| 7°C Belfast

Stormzy recalls tough upbringing in south London

The grime star said he was a ‘hood rat’ growing up.

Close

Stormzy has recalled his tough upbringing in south London and said he was a ‘hood rat’ (Isabel Infantes/PA)

Stormzy has recalled his tough upbringing in south London and said he was a ‘hood rat’ (Isabel Infantes/PA)

Stormzy has recalled his tough upbringing in south London and said he was a ‘hood rat’ (Isabel Infantes/PA)

Stormzy has recalled his tough upbringing in south London and said he was a “hood rat” growing up.

The grime star – currently number one in both the singles and albums charts – said trouble was “normal” and “part of man’s lifestyle” during his childhood in Croydon.

He also said fighting and robberies were “bog standard”.

Close

Stormzy has looked back on his childhood in south London and said trouble was ‘bog standard’ (PA/Ian West)

Stormzy has looked back on his childhood in south London and said trouble was ‘bog standard’ (PA/Ian West)

PA Wire/PA Images

Stormzy has looked back on his childhood in south London and said trouble was ‘bog standard’ (PA/Ian West)

Speaking to US radio presenter Charlamagne Tha God, Stormzy said: “No-one batted an eyelid. A robbery, a stabbing, a fight in the middle of the road, jumping in the cab and bumping the cab driver, ordering pizza and f**king robbing the pizzaman and taking his ‘ped (moped).

“That is so bog standard.”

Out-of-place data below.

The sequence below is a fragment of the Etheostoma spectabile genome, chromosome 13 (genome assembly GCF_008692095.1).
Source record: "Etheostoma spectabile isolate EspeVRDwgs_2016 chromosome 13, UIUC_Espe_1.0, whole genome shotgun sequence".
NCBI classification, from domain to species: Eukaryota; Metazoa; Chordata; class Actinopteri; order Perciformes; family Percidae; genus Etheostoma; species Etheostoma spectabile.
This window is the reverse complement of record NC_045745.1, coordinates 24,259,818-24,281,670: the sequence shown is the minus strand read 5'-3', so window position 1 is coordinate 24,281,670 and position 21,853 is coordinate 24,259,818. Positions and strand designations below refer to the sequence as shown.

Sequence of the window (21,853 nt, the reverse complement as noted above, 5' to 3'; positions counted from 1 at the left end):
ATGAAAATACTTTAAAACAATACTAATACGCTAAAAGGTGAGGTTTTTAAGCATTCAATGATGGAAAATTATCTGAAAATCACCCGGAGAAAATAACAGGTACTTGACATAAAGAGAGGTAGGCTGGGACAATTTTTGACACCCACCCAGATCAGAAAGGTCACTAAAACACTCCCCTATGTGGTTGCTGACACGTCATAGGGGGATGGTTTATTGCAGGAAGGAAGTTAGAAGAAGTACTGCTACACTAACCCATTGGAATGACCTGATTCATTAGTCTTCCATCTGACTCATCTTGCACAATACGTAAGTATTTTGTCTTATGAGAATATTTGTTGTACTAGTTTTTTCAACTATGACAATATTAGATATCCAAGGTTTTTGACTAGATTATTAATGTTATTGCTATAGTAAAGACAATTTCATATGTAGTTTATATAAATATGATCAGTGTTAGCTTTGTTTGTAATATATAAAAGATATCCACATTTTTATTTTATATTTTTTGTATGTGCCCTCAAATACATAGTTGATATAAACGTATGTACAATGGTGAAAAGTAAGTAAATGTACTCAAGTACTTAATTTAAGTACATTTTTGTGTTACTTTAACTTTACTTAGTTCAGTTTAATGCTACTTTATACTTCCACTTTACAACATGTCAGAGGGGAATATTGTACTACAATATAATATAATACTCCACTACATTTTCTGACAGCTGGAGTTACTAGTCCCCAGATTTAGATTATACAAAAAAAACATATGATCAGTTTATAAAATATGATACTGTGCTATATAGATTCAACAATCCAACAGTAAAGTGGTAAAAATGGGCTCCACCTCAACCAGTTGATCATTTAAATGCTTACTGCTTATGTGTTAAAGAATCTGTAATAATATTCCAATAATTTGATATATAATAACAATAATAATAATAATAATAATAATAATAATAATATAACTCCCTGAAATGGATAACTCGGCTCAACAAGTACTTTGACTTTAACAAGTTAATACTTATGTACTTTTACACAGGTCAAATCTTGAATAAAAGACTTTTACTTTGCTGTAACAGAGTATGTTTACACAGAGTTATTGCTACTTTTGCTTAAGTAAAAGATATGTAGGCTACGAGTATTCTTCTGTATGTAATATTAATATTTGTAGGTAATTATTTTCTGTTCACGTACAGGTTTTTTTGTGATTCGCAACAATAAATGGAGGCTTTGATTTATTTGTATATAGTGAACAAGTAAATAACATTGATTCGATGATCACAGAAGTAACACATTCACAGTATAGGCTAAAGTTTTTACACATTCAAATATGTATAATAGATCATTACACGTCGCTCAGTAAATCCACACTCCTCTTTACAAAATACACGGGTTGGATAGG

Stormzy added: “I just remember being a hood rat.”

However, he also said he and his friends were “reckless and stupid”.

The 26-year-old is currently sitting on top of the UK album charts thanks to his second effort Heavy Is The Head while Own It, his song with Ed Sheeran and Burna Boy, is the country’s number one single.

Despite Heavy Is The Head’s success, Stormzy, who last year became the first black solo British headliner at Glastonbury, said it has not “crowned” him.

“I can’t give a chart position that much power over who I am,” he said.

But he did describe number ones as a “universal language” that would bring him greater recognition beyond the UK.

“In terms of the crown, I don’t think it solidified it,” he added. “I’d like to think it’s deeper. The crown I wear and burdens I carry, I like to think it’s deeper than that, (than) any sort of number or any sort of stats.”

In a lengthy interview, Stormzy also discussed his wider place in British culture, describing himself as a “figurehead” and “ambassador” for black culture.

PA